When you read a label, check the serving size first. Is it a realistic serving? Next, look at the %Daily Value (%DV) and choose the food with the lowest value per serving size. Ideally, it’s best to aim for values closest to 5%DV and below 10%DV.

 

Keep in mind; the amounts shown are based on an arbitrary portion size. For instance for prepared mustard it is often 1 tsp. You will find you and your family normally eat several times the label portion size. If 1 tsp of mustard has 150 mg of sodium, and you use 4 tsp worth on your hot dog, you’ve just had 600 mg of sodium — and that’s not counting the hot dog itself, let alone the bun.

 

Many people who are used to a lot of salt do find that food without salt is tasteless. The biggest reason people insist on sticking with salt — when they’re used to it — is that they find that food without salt just isn’t as tasty. But take my word for it: that happens only when you’re used to too much salt in your food. Salt is an acquired taste! Slowly cut back on processed foods with salt, eating out and adding salt at the table or in your cooking. Ideally, the more you can cook from scratch, the better. A couple of weeks of moderate daily amounts of salt, you’ll find that many of the items you used to find “normal” and “tasty” will seem excessively salty. That’s because they are excessively salty!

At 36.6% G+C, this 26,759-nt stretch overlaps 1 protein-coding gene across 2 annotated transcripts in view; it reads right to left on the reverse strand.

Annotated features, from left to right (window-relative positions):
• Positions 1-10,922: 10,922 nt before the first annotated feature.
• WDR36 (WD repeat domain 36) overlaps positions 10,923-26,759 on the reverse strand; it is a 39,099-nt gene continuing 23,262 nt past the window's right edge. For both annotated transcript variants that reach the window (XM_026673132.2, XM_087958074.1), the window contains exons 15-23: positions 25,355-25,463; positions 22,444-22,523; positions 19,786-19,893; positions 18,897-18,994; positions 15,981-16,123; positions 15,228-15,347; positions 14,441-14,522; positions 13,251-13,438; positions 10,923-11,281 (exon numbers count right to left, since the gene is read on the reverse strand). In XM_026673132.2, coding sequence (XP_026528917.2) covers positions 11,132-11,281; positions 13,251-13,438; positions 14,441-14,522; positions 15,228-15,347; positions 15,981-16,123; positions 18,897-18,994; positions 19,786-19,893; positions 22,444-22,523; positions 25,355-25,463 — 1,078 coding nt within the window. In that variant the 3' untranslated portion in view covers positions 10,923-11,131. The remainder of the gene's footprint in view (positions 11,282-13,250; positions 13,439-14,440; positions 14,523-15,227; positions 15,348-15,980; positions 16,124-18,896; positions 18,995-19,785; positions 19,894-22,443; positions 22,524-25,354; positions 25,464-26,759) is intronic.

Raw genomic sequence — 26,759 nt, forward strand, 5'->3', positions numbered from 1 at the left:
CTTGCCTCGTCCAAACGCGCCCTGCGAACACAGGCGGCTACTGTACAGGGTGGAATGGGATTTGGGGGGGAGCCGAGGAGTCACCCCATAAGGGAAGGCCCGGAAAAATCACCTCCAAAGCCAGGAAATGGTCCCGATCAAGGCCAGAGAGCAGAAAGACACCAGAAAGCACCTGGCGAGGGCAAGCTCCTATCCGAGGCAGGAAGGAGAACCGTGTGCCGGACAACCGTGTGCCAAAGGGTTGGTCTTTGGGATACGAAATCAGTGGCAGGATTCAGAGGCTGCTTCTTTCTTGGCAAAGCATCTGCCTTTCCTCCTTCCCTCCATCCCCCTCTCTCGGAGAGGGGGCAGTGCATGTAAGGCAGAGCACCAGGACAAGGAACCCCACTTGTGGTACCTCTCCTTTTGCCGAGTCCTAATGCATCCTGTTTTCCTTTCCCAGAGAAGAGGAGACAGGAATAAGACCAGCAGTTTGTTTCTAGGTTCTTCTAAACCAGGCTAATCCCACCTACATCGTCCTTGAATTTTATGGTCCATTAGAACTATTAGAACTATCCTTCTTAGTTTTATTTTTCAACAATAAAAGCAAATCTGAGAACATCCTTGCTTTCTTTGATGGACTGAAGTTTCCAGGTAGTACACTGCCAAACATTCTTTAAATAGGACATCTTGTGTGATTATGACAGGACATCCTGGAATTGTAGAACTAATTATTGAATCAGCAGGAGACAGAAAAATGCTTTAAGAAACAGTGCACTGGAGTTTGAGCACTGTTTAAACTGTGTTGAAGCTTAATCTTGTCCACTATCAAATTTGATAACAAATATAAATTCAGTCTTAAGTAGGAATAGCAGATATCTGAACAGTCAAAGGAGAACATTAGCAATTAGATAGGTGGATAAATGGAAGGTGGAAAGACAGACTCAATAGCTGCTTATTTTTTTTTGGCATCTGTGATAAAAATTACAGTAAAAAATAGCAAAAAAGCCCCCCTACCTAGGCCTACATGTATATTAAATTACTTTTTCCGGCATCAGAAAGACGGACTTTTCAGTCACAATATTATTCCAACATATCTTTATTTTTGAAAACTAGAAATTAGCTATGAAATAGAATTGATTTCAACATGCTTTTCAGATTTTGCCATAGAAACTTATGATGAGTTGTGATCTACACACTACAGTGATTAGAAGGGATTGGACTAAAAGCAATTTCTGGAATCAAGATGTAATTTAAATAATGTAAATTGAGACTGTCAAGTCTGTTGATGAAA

The ever-popular burger can be adapted to anyone’s preference. If “the bigger, the better” is your motto, perhaps the Triple Whopper containing 3/4 lb of beef is your fare. We all know that most burgers are not a healthy food choice.

 

One beef burger with bacon and cheese can pack 1,150 mg of sodium (and 45 g of fat)!